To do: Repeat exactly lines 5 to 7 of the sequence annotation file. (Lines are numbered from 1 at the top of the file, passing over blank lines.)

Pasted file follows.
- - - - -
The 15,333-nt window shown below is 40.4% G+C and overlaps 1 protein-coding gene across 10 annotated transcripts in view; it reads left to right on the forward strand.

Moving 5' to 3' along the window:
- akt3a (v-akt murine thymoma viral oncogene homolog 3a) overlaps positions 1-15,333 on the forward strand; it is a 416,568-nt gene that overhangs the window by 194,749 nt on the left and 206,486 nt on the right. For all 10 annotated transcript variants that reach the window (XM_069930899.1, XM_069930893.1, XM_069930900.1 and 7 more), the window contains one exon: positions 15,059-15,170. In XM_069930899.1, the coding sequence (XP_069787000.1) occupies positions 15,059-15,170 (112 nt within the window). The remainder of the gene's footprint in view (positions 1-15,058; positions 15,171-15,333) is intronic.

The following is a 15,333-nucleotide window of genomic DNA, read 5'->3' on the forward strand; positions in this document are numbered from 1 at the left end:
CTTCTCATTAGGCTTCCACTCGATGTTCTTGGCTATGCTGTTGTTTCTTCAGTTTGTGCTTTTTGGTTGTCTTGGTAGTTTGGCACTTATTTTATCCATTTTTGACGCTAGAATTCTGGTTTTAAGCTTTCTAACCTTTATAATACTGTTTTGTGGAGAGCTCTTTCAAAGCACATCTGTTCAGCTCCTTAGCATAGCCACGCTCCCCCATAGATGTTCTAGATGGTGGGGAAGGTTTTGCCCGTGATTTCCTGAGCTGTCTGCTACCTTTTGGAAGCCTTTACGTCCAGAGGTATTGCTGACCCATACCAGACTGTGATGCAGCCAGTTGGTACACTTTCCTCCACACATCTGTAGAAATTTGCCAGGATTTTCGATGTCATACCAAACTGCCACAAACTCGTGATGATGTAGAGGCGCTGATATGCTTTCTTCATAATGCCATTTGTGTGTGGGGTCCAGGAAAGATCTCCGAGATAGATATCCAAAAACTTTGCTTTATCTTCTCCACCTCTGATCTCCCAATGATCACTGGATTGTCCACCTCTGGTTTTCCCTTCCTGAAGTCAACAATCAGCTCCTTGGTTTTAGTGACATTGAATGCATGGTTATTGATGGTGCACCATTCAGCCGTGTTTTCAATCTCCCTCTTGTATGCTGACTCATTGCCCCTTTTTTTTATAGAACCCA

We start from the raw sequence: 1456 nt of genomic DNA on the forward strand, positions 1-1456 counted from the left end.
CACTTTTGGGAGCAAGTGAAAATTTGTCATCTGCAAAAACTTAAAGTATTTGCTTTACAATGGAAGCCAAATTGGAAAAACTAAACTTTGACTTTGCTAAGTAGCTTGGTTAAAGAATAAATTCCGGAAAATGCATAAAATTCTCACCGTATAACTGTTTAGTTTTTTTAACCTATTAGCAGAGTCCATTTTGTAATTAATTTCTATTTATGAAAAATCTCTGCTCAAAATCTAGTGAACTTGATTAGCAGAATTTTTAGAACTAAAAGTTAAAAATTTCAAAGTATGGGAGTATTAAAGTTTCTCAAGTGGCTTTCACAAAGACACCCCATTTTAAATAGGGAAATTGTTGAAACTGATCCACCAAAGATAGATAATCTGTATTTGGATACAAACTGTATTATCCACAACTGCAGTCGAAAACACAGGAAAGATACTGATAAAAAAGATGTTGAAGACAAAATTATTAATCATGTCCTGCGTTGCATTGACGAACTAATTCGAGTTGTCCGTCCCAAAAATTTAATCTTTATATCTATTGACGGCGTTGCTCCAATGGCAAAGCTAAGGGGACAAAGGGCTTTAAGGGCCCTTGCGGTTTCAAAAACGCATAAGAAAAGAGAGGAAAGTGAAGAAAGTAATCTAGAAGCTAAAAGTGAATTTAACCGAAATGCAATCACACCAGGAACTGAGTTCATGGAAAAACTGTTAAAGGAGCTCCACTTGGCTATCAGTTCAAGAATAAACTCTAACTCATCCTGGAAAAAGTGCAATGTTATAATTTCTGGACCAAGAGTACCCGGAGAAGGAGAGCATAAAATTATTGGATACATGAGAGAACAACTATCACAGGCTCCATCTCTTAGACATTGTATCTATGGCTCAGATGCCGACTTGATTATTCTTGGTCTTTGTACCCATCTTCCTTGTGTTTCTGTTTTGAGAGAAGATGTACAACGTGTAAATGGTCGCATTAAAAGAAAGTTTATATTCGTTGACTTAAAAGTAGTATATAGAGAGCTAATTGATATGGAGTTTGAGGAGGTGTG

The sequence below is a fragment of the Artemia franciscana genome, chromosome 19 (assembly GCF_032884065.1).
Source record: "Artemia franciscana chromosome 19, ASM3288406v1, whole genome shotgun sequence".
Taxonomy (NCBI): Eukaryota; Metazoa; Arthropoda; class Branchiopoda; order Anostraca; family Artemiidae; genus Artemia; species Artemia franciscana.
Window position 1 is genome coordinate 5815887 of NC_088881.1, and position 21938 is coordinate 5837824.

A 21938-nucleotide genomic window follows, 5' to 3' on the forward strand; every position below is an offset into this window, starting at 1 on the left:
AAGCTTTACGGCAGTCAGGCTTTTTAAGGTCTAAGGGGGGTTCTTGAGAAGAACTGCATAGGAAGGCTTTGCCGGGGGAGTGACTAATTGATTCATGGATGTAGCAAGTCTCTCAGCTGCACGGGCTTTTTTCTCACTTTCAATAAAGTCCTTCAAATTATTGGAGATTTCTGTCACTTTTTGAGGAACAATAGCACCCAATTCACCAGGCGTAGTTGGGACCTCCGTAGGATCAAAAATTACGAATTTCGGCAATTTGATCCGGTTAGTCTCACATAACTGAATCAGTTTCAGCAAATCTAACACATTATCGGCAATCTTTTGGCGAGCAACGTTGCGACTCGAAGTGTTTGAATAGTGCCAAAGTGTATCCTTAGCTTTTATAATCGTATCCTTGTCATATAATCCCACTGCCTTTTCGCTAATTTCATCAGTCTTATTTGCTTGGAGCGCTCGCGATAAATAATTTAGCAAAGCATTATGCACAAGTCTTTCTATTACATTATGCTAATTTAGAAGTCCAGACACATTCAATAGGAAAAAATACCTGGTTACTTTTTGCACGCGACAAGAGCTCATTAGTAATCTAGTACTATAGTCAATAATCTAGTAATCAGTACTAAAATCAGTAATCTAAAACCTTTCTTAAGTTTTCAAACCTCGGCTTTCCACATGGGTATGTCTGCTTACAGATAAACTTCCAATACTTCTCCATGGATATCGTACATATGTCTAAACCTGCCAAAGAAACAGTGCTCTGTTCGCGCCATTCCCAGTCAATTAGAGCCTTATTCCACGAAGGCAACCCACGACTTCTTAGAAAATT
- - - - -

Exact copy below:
CTTCTCATTAGGCTTCCACTCGATGTTCTTGGCTATGCTGTTGTTTCTTCAGTTTGTGCTTTTTGGTTGTCTTGGTAGTTTGGCACTTATTTTATCCATTTTTGACGCTAGAATTCTGGTTTTAAGCTTTCTAACCTTTATAATACTGTTTTGTGGAGAGCTCTTTCAAAGCACATCTGTTCAGCTCCTTAGCATAGCCACGCTCCCCCATAGATGTTCTAGATGGTGGGGAAGGTTTTGCCCGTGATTTCCTGAGCTGTCTGCTACCTTTTGGAAGCCTTTACGTCCAGAGGTATTGCTGACCCATACCAGACTGTGATGCAGCCAGTTGGTACACTTTCCTCCACACATCTGTAGAAATTTGCCAGGATTTTCGATGTCATACCAAACTGCCACAAACTCGTGATGATGTAGAGGCGCTGATATGCTTTCTTCATAATGCCATTTGTGTGTGGGGTCCAGGAAAGATCTCCGAGATAGATATCCAAAAACTTTGCTTTATCTTCTCCACCTCTGATCTCCCAATGATCACTGGATTGTCCACCTCTGGTTTTCCCTTCCTGAAGTCAACAATCAGCTCCTTGGTTTTAGTGACATTGAATGCATGGTTATTGATGGTGCACCATTCAGCCGTGTTTTCAATCTCCCTCTTGTATGCTGACTCATTGCCCCTTTTTTTTATAGAACCCA

We start from the raw sequence: 1456 nt of genomic DNA on the forward strand, positions 1-1456 counted from the left end.
CACTTTTGGGAGCAAGTGAAAATTTGTCATCTGCAAAAACTTAAAGTATTTGCTTTACAATGGAAGCCAAATTGGAAAAACTAAACTTTGACTTTGCTAAGTAGCTTGGTTAAAGAATAAATTCCGGAAAATGCATAAAATTCTCACCGTATAACTGTTTAGTTTTTTTAACCTATTAGCAGAGTCCATTTTGTAATTAATTTCTATTTATGAAAAATCTCTGCTCAAAATCTAGTGAACTTGATTAGCAGAATTTTTAGAACTAAAAGTTAAAAATTTCAAAGTATGGGAGTATTAAAGTTTCTCAAGTGGCTTTCACAAAGACACCCCATTTTAAATAGGGAAATTGTTGAAACTGATCCACCAAAGATAGATAATCTGTATTTGGATACAAACTGTATTATCCACAACTGCAGTCGAAAACACAGGAAAGATACTGATAAAAAAGATGTTGAAGACAAAATTATTAATCATGTCCTGCGTTGCATTGACGAACTAATTCGAGTTGTCCGTCCCAAAAATTTAATCTTTATATCTATTGACGGCGTTGCTCCAATGGCAAAGCTAAGGGGACAAAGGGCTTTAAGGGCCCTTGCGGTTTCAAAAACGCATAAGAAAAGAGAGGAAAGTGAAGAAAGTAATCTAGAAGCTAAAAGTGAATTTAACCGAAATGCAATCACACCAGGAACTGAGTTCATGGAAAAACTGTTAAAGGAGCTCCACTTGGCTATCAGTTCAAGAATAAACTCTAACTCATCCTGGAAAAAGTGCAATGTTATAATTTCTGGACCAAGAGTACCCGGAGAAGGAGAGCATAAAATTATTGGATACATGAGAGAACAACTATCACAGGCTCCATCTCTTAGACATTGTATCTATGGCTCAGATGCCGACTTGATTATTCTTGGTCTTTGTACCCATCTTCCTTGTGTTTCTGTTTTGAGAGAAGATGTACAACGTGTAAATGGTCGCATTAAAAGAAAGTTTATATTCGTTGACTTAAAAGTAGTATATAGAGAGCTAATTGATATGGAGTTTGAGGAGGTGTG